I am working with an applicant who is very low-income, purchasing a very (documented) energy efficient home and needs both the energy ratio increase and 38-year term to ratio qualify for enough loan funds. They’ve had the same job for three years, have great credit, no payment shock or any other areas of concern/risk. It has been suggested that it’s never okay to use the 38-year term in combination with the energy ratio increase. I see that the 38-year term can’t be used with other risk layers and the ratio bump is a compensating factor. I apparently hadn’t put this together in my head as a definitive “no” and wanted to reach out for your expertise and input.

Sincerely, Looking to Save Money and Energy

Dear Looking to Save Money and Energy,

Let’s look at the handbook first to identify the relevant sections we’re talking about and then break it down.

HB 1-3550, 4.24 A “Using Compensating factors” indicates:

Exceptions to the standard method of determining repayment ability may be made if there is information — called compensating factors — that indicates the prospective borrower may be able to make larger regular loan payments than the ratio analysis suggests. Compensating factors must be clearly documented in the applicant’s case file.

All compensating factors must be approved by the next level supervisor. To obtain approval, the Loan Originator must prepare a written request that supports the use of compensating factors and the higher amount requested. The Loan Originator should forward the request and case file to the next level supervisor for approval.

And in the handbook, specific to the energy efficient waiver:

When a new home to be constructed under a specific energy efficiency program will be used as a compensating factor, the qualifying ratios may exceed the established thresholds by up to two percentage points provided the Field Office obtains reasonable documentation that the property will be built to certification standards through one of the above programs.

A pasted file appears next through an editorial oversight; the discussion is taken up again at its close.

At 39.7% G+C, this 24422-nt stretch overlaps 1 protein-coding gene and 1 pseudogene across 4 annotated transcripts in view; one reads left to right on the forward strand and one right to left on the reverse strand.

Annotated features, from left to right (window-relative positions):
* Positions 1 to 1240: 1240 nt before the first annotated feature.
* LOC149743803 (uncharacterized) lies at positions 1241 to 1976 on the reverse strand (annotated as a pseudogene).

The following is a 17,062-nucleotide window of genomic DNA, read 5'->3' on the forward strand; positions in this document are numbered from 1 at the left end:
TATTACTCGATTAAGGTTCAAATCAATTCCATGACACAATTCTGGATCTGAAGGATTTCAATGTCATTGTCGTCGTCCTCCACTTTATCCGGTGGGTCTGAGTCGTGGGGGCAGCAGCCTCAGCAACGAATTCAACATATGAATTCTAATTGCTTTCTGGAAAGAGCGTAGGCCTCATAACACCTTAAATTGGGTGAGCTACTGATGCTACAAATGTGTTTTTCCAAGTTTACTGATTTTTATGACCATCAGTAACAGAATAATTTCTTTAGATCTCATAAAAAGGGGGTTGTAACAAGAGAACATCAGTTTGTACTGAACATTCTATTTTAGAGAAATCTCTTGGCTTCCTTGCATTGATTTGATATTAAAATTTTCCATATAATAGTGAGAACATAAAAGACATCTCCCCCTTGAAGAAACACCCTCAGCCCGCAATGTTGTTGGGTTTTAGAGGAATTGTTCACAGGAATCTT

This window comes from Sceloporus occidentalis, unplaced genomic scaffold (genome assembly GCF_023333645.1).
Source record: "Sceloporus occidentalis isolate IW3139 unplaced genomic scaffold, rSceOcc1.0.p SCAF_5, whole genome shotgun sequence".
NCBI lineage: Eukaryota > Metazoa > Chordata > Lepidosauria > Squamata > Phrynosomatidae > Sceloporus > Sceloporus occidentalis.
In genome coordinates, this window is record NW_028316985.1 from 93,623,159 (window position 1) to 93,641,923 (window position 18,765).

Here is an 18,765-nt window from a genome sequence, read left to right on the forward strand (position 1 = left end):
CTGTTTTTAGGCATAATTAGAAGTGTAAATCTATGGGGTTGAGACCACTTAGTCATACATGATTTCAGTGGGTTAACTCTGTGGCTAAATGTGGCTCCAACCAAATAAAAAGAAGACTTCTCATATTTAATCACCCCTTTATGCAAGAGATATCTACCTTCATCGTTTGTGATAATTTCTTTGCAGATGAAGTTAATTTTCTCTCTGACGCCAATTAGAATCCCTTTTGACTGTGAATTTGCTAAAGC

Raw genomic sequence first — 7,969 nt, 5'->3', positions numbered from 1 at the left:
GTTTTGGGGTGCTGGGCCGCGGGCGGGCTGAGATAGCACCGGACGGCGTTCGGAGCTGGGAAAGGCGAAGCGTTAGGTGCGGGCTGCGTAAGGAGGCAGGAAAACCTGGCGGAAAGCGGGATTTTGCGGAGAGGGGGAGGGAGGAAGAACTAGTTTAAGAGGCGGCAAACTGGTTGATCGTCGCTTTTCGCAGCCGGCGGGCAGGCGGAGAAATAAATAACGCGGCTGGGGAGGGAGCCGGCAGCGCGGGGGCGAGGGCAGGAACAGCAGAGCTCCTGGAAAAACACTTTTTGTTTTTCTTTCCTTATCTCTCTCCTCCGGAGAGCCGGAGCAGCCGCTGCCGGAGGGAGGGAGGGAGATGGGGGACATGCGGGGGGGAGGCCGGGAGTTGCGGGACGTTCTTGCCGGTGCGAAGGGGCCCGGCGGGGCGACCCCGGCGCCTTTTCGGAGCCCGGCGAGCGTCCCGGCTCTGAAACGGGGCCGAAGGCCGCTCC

HB-1-3550 Paragraph 6.16 Calculating The Approvable Loan Amount

  1. Working with Applicants Who Do Not Qualify Using Standard Terms

If the applicant cannot be approved for a loan using standard terms, the Loan Originator should determine whether any of the adjustments described below are possible. If any of the adjustments make the loan feasible, the Loan Originator should prepare the loan approval package, as described in Paragraph 6.17.

  1. Possible Agency Actions to Make A Loan Feasible

The Loan Originator should first consider any compensating factors, as described in Paragraph 4.24 A., that have not yet been considered and does not result in multiple risk layering. The Loan Originator should then recompute the loan using a 38-year term provided the applicant’s income qualifies for a 38-year loan.

So, you’ll want to carefully look at all of the file details (credit, income stability, etc.) to determine the risk levels before making a final recommendation. However, it appears the energy efficient waiver is low risk, and the 38-year term mitigates a lot of that risk, so I don’t see why you couldn’t do both. While the 38-year term is considered an exception to the standard, it does not require next level approval. Other compensating factors (like energy efficient waivers) do need next level supervisor approval. The handbook literally says, consider the compensating factors first and then if they still need the 38 years, do that as well. I don’t know what the ratios are for the applicant, but let’s say that the energy efficient waiver put them at 31/43 using the 33-year term, and then the 38-year amortization dropped that to 30/42.  To me, that’s a win for everyone.

Sincerely, Dear Sher

Dear Sher is a regular Self Help Builder News feature. If you have a question you would like answered or researched by Sher, please send it to asisco@rcac.org and your question may be featured in a future publication.